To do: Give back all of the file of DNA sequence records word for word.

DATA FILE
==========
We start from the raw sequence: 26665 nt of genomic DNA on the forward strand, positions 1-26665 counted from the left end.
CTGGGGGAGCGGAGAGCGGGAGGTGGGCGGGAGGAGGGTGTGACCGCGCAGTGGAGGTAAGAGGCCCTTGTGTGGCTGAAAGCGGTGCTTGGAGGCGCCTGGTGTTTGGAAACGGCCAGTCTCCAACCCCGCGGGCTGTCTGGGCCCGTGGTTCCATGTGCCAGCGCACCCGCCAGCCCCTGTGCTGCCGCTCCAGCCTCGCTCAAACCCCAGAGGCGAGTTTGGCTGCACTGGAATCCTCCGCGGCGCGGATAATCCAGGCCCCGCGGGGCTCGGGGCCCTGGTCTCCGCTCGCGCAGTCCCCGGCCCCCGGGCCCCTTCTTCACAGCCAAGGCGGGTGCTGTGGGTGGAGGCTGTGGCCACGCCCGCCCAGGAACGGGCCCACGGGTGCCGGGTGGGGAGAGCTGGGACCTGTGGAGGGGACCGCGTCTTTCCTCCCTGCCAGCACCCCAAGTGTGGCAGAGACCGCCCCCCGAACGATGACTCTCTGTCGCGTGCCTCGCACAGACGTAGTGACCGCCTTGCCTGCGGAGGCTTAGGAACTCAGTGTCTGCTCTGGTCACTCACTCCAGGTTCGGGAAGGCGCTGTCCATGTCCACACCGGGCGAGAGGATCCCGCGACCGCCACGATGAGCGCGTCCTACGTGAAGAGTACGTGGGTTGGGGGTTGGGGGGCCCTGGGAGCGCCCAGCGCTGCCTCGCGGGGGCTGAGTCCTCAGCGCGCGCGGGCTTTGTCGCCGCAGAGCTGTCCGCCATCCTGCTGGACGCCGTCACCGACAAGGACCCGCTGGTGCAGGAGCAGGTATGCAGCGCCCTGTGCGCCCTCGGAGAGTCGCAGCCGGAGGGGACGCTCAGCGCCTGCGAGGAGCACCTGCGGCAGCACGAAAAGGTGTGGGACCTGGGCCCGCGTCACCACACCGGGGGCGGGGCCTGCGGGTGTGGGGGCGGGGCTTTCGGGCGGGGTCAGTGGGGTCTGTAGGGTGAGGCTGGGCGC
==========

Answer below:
We start from the raw sequence: 26665 nt of genomic DNA on the forward strand, positions 1-26665 counted from the left end.
CTGGGGGAGCGGAGAGCGGGAGGTGGGCGGGAGGAGGGTGTGACCGCGCAGTGGAGGTAAGAGGCCCTTGTGTGGCTGAAAGCGGTGCTTGGAGGCGCCTGGTGTTTGGAAACGGCCAGTCTCCAACCCCGCGGGCTGTCTGGGCCCGTGGTTCCATGTGCCAGCGCACCCGCCAGCCCCTGTGCTGCCGCTCCAGCCTCGCTCAAACCCCAGAGGCGAGTTTGGCTGCACTGGAATCCTCCGCGGCGCGGATAATCCAGGCCCCGCGGGGCTCGGGGCCCTGGTCTCCGCTCGCGCAGTCCCCGGCCCCCGGGCCCCTTCTTCACAGCCAAGGCGGGTGCTGTGGGTGGAGGCTGTGGCCACGCCCGCCCAGGAACGGGCCCACGGGTGCCGGGTGGGGAGAGCTGGGACCTGTGGAGGGGACCGCGTCTTTCCTCCCTGCCAGCACCCCAAGTGTGGCAGAGACCGCCCCCCGAACGATGACTCTCTGTCGCGTGCCTCGCACAGACGTAGTGACCGCCTTGCCTGCGGAGGCTTAGGAACTCAGTGTCTGCTCTGGTCACTCACTCCAGGTTCGGGAAGGCGCTGTCCATGTCCACACCGGGCGAGAGGATCCCGCGACCGCCACGATGAGCGCGTCCTACGTGAAGAGTACGTGGGTTGGGGGTTGGGGGGCCCTGGGAGCGCCCAGCGCTGCCTCGCGGGGGCTGAGTCCTCAGCGCGCGCGGGCTTTGTCGCCGCAGAGCTGTCCGCCATCCTGCTGGACGCCGTCACCGACAAGGACCCGCTGGTGCAGGAGCAGGTATGCAGCGCCCTGTGCGCCCTCGGAGAGTCGCAGCCGGAGGGGACGCTCAGCGCCTGCGAGGAGCACCTGCGGCAGCACGAAAAGGTGTGGGACCTGGGCCCGCGTCACCACACCGGGGGCGGGGCCTGCGGGTGTGGGGGCGGGGCTTTCGGGCGGGGTCAGTGGGGTCTGTAGGGTGAGGCTGGGCGC